Ernst Lubitsch

Sog.: dal pièce Nur ein Traum (1909) di Lothar Schmidt. Scen.: Paul Bern. F: Charles Van Enger. Int.: Florence Vidor (Charlotte Braun), Monte Blue (dottor Franz Braun), Marie Prevost (Mizzi Stock), Creighton Hale (dottor Gustav Mueller), Adolphe Menjou (professore Josef Stock), Harry Myers (il detective), Dale Fuller (il paziente nevrotico), Esther Ralston (Miss Hofer). Prod.: Warner Brothers Pictures. DCP. Bn.

T. it.: Italian title. T. int.: International title. T. alt.: Alternative title. Sog.: Story. Scen.: Screenplay. F.: Cinematography. M.: Editing. Scgf.: Set Design. Mus.: Music. Int.: Cast. Prod.: Production Company. L.: Length. D.: Running Time. f/s: Frames per second. Bn.: Black e White. Col.: Color. Da: Print source

Film Notes

When Lubitsch makes The Marriage Circle, he has been in the ‘celluloid Babylon’ for just over a year; he has directed Mary Pickford in Rosita, and the experience was exhausting; he is ready to pack. Then Warner Bros. comes along, offering him big money and relative freedom. Meanwhile, he has seen a film, A Woman of Paris, of which he will say, “no one’s intelligence is insulted in that picture”. A malicious touch to imply that the rest of the American production of 1923 has seemed insulting to him? The kinship between Chaplin’s sophisticated melodrama and Lubitsch’s first sex comedy is established by contemporary critics, who acclaim the ‘hidden talent’ of a director moving from ‘ponderous’ works to the art of ‘skating on thin ice’ of the marriage plots. Living in the age of film restorations provides the opportunity for new close comparisons, and today no heritage seems as striking as the one that binds The Marriage Circle with Erotikon, Stiller’s masterpiece that Lubitsch carried in his memory from Europe. But Chaplin counts, starting from the image in which Adolphe Menjou puts his foot into a sock and contemplates his big toe sticking out of a hole, an indirect homage to the Tramp. More substantial is the ironic borrowing from A Woman of Paris, an open drawer that displays a series of men’s collars; here, it’s a source of comic annoyance, there, the bitter realization that the beloved girl is now a kept woman. The first Lubitschian flirtatious chessboard, The Marriage Circle is a blissful confusion in which everything is constantly at risk of falling apart so that in the end it can stay the same, amid misunderstandings, escamotages and women’s arms sliding round the wrong (or maybe not) man’s neck. There’s a wife in a marriage wonderland, a friend who wants to seduce her husband, a tempted husband, a timid yet bumbling suitor. And then there’s an outsider, who is the great Menjou. In A Woman of Paris, he was the most disparaging, the most despicable of men about town; here he carries his cynicism like an halo. There’s a suspended moment where that halo seems to dissolve, and we see a man hesitating on the threshold of a secret thought, a past, perhaps a pain, someone who could rise and take the film in another direction. But then he chooses to step out “from the sentimental and sexual merry-go-round, maybe to save himself like the puppeteer in Die Puppe, or like us, the spectators” (Guido Fink).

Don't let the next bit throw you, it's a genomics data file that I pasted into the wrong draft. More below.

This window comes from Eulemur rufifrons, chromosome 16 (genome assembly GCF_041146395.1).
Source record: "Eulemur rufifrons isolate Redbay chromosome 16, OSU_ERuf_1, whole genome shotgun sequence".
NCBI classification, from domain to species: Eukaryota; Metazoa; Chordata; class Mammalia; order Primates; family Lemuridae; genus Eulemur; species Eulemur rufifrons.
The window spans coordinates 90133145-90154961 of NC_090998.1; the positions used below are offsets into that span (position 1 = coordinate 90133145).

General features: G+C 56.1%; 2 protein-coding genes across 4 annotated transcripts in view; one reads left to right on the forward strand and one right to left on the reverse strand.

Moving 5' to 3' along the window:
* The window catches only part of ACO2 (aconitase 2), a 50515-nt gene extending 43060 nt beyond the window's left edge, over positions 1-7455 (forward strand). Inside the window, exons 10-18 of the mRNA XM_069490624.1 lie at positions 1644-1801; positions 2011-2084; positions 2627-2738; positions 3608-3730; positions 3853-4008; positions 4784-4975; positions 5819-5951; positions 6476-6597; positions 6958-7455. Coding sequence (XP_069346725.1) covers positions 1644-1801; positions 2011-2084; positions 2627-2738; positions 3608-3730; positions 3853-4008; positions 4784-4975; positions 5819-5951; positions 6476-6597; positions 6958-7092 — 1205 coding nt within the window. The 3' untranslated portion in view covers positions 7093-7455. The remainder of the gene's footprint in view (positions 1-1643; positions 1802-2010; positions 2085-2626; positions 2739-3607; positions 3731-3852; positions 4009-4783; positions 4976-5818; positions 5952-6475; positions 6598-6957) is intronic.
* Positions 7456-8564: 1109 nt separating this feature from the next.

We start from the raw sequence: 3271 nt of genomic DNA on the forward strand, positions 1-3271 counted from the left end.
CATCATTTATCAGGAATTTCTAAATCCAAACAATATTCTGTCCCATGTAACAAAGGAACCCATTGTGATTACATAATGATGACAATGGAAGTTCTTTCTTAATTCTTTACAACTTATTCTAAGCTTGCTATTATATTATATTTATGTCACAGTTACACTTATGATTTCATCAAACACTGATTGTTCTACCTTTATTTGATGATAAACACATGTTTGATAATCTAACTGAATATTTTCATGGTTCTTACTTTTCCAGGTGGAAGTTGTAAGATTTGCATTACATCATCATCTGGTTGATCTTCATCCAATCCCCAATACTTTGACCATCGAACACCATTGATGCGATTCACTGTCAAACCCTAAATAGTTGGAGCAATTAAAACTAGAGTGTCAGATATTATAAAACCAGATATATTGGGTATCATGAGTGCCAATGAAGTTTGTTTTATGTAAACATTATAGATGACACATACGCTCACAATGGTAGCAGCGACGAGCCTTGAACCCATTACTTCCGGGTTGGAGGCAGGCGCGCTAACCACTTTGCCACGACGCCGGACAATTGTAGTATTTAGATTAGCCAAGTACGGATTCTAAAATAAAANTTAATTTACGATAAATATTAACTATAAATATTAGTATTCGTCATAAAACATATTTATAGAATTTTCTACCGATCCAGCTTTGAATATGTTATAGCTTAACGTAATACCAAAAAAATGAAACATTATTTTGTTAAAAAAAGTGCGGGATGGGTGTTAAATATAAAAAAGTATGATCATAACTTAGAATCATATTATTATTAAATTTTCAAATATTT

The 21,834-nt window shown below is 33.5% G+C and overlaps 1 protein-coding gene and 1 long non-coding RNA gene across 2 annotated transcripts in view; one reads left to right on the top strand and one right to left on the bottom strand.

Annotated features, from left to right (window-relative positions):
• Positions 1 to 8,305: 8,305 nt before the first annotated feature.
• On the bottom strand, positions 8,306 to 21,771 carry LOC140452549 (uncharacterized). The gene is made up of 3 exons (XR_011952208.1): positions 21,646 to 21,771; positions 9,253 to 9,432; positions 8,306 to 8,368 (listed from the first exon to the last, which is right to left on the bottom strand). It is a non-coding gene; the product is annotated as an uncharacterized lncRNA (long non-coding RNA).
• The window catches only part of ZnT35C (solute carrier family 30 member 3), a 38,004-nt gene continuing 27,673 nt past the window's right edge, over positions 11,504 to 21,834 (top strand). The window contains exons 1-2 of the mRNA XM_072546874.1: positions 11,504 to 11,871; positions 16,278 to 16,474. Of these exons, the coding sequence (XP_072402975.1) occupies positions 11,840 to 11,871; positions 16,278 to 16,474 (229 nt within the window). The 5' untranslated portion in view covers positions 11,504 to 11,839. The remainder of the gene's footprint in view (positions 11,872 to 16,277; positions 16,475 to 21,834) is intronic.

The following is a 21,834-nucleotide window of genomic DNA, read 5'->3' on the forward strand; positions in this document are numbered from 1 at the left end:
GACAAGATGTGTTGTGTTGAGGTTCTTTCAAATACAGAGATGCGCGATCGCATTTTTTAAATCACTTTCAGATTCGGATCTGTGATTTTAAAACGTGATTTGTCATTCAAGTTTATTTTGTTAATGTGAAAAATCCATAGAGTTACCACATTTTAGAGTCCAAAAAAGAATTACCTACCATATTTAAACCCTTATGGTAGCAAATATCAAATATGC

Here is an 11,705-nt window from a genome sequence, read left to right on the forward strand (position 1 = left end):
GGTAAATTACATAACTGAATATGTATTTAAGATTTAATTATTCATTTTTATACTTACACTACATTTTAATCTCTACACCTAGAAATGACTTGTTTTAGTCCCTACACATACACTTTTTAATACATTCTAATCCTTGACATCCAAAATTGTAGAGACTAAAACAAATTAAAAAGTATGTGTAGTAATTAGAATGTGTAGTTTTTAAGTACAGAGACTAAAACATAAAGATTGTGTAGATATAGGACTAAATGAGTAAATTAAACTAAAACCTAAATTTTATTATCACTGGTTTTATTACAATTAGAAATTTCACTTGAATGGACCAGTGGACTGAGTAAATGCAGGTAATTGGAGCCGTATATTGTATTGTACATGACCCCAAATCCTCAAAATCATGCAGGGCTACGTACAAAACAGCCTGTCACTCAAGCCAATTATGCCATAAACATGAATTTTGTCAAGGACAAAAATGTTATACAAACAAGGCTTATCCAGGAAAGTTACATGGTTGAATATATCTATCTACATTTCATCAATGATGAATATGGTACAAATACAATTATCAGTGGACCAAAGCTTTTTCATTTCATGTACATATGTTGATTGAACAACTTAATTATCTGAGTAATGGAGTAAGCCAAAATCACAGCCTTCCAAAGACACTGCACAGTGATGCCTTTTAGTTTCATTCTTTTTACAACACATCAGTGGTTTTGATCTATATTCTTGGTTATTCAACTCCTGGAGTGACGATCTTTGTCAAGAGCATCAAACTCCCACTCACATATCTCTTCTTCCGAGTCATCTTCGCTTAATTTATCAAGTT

Paola Cristalli

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Restored by MoMA with funding provided by Matthew and Natalie Bernstein